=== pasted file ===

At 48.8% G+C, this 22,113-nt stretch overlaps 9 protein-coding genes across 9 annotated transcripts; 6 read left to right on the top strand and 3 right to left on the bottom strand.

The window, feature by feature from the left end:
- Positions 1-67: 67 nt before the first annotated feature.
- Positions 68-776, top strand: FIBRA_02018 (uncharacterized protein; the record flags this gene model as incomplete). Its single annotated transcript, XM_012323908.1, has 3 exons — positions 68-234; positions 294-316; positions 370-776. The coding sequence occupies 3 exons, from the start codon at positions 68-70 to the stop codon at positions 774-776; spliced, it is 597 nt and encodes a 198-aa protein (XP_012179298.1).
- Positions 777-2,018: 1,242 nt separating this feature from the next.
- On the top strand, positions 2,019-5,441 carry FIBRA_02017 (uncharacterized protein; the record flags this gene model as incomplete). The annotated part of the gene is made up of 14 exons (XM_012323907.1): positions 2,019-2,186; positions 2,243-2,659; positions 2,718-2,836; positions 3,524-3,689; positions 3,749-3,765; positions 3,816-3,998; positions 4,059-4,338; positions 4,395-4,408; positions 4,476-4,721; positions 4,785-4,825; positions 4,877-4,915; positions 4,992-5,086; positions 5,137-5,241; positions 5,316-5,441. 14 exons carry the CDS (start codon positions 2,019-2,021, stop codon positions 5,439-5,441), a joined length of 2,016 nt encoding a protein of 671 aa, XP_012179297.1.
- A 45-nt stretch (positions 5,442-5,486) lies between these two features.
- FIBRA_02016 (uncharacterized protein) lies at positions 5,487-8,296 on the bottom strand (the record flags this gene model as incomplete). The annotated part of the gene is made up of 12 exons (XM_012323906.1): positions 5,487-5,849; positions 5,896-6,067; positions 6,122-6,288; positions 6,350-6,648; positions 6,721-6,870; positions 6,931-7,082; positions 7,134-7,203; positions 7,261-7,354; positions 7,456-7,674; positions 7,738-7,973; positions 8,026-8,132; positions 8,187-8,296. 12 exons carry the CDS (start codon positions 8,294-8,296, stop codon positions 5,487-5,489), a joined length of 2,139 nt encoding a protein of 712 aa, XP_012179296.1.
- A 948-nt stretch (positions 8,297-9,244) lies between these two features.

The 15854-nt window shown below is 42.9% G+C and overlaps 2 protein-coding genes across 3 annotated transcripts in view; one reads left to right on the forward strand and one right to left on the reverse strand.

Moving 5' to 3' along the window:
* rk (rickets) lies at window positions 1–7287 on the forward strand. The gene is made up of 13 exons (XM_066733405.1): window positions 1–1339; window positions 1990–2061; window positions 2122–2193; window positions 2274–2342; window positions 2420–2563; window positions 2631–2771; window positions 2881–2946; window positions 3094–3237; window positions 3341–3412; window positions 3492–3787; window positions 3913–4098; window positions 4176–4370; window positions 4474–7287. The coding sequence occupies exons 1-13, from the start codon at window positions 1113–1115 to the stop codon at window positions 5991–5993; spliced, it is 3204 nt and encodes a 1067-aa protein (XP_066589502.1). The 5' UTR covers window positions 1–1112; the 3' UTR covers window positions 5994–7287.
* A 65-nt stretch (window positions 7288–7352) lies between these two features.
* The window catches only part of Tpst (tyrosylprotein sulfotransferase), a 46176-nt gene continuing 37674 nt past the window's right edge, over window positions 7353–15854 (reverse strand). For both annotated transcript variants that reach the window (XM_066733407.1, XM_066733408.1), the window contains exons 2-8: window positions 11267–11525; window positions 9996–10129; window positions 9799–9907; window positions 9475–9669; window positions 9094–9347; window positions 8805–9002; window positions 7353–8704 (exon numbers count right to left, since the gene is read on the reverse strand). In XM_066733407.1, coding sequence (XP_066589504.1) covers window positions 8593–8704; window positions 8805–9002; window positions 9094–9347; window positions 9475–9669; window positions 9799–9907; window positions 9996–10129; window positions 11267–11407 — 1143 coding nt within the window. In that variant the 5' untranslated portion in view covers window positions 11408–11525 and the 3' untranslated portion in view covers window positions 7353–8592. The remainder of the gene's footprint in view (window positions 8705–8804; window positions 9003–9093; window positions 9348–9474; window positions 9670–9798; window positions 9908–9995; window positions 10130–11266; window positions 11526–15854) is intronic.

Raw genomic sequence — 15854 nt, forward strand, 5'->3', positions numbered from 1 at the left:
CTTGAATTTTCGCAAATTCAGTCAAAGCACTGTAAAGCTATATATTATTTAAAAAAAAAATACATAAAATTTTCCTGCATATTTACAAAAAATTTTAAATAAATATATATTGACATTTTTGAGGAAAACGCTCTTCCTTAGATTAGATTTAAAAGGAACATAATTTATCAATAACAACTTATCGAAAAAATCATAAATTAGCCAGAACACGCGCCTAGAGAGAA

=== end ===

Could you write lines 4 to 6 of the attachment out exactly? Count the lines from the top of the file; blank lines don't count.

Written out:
- Positions 68-776, top strand: FIBRA_02018 (uncharacterized protein; the record flags this gene model as incomplete). Its single annotated transcript, XM_012323908.1, has 3 exons — positions 68-234; positions 294-316; positions 370-776. The coding sequence occupies 3 exons, from the start codon at positions 68-70 to the stop codon at positions 774-776; spliced, it is 597 nt and encodes a 198-aa protein (XP_012179298.1).
- Positions 777-2,018: 1,242 nt separating this feature from the next.
- On the top strand, positions 2,019-5,441 carry FIBRA_02017 (uncharacterized protein; the record flags this gene model as incomplete). The annotated part of the gene is made up of 14 exons (XM_012323907.1): positions 2,019-2,186; positions 2,243-2,659; positions 2,718-2,836; positions 3,524-3,689; positions 3,749-3,765; positions 3,816-3,998; positions 4,059-4,338; positions 4,395-4,408; positions 4,476-4,721; positions 4,785-4,825; positions 4,877-4,915; positions 4,992-5,086; positions 5,137-5,241; positions 5,316-5,441. 14 exons carry the CDS (start codon positions 2,019-2,021, stop codon positions 5,439-5,441), a joined length of 2,016 nt encoding a protein of 671 aa, XP_012179297.1.